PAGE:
We used to suck at it: designing smart password fields

We used to suck at it” is a series of posts explaining the UX design decisions behind the BIME redesign.

For the first post in the series, I wanted to begin with something simple, nearly universal and I guess (a bit) controversial: a password input. Let’s first list the hard facts.

A password has to be as secure as possible and include uppercase, lowercase and numeric characters to strengthen the password against brute force attack. It is common to enforce this by validating the password only if it follow those rules.

Problem 1) you often do not know those rules before validation so you have to guess them on the first try.

Problem 2) you don’t see what you type because it is a “*************” hidden field. So you might either mistype the intended password, or not understand why it is not validating against the rule.

Everybody associates password definition with pain. Here is our take to try to improve the situation:

pwd

First, we display the password rule loud and clear below the password input. No guessing.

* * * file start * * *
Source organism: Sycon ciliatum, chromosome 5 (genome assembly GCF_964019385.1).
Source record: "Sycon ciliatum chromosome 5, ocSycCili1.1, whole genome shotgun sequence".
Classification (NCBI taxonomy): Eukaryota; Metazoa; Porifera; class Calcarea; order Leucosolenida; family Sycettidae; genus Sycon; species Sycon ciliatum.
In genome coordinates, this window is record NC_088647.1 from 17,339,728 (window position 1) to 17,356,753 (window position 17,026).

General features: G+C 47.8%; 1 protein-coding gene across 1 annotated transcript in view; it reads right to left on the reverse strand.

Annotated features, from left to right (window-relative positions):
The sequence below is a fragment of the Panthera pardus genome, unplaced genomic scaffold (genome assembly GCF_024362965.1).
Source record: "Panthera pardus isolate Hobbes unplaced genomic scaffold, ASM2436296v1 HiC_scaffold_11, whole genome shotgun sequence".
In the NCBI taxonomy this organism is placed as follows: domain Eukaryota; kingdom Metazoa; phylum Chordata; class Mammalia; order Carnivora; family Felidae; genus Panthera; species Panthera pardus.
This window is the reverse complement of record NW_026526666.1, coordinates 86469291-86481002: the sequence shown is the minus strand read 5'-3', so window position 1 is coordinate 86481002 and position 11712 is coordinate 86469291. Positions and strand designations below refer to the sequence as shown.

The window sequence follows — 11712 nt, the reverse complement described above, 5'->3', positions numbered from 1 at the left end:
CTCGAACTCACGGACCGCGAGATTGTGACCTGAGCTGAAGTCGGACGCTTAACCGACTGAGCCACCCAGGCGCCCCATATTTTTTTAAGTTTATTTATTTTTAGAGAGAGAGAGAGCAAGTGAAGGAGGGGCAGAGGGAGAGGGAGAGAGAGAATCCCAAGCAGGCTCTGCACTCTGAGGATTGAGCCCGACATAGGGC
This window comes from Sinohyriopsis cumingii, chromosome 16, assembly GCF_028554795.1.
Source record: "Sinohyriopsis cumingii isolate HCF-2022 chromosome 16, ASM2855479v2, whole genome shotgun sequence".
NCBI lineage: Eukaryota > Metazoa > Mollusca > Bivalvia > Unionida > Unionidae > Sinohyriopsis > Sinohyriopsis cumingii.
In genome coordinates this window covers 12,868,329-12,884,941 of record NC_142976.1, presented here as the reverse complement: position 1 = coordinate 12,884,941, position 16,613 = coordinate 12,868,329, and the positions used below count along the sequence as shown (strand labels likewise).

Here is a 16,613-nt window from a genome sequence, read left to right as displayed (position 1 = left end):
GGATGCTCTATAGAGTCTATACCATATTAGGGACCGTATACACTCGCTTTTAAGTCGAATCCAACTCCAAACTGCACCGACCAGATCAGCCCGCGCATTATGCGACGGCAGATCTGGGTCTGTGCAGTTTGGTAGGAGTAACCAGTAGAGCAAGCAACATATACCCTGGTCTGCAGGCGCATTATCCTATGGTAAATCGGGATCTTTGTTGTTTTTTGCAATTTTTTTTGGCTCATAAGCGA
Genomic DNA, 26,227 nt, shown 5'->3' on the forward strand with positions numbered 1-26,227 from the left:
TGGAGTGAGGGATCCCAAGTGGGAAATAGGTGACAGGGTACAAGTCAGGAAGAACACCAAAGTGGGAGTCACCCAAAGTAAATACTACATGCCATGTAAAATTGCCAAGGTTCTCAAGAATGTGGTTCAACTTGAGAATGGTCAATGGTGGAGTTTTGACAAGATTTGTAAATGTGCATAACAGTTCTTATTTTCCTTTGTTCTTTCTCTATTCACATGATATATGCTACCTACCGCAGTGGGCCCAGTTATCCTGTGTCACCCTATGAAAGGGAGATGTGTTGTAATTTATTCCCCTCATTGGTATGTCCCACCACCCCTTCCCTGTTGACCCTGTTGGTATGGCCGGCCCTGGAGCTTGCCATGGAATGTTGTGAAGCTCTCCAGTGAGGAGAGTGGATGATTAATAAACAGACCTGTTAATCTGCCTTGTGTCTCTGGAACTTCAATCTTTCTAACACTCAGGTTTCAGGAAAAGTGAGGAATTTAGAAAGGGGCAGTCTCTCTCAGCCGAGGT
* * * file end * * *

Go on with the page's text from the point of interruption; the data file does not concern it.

Second, as the user types the password they get immediate feedback by highlighting the rules to try to bring the user’s attention to them.

Third, we allow the user to display the password in full text if they want. This prevents typos. It prevents frustration. The decision to display the password is entirely their decision (this is key) and asks for an extra action. It is a typical balance between security and UX. This pattern is now present in OSX and windows8 so multi-billion dollar companies' security experts have put their “GO” on this.

And that is about it. Passwords, like all security concerns, are critical - but also a very common UX pain point. One of the key goals of the recent BIME redesign was to maximize user joy. It is also worth mentioning that we go a bit further than that in terms of password management by pushing password-less options such as Google, Salesforce, LinkedIn and SAML authentication.

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Nicolas Raspal
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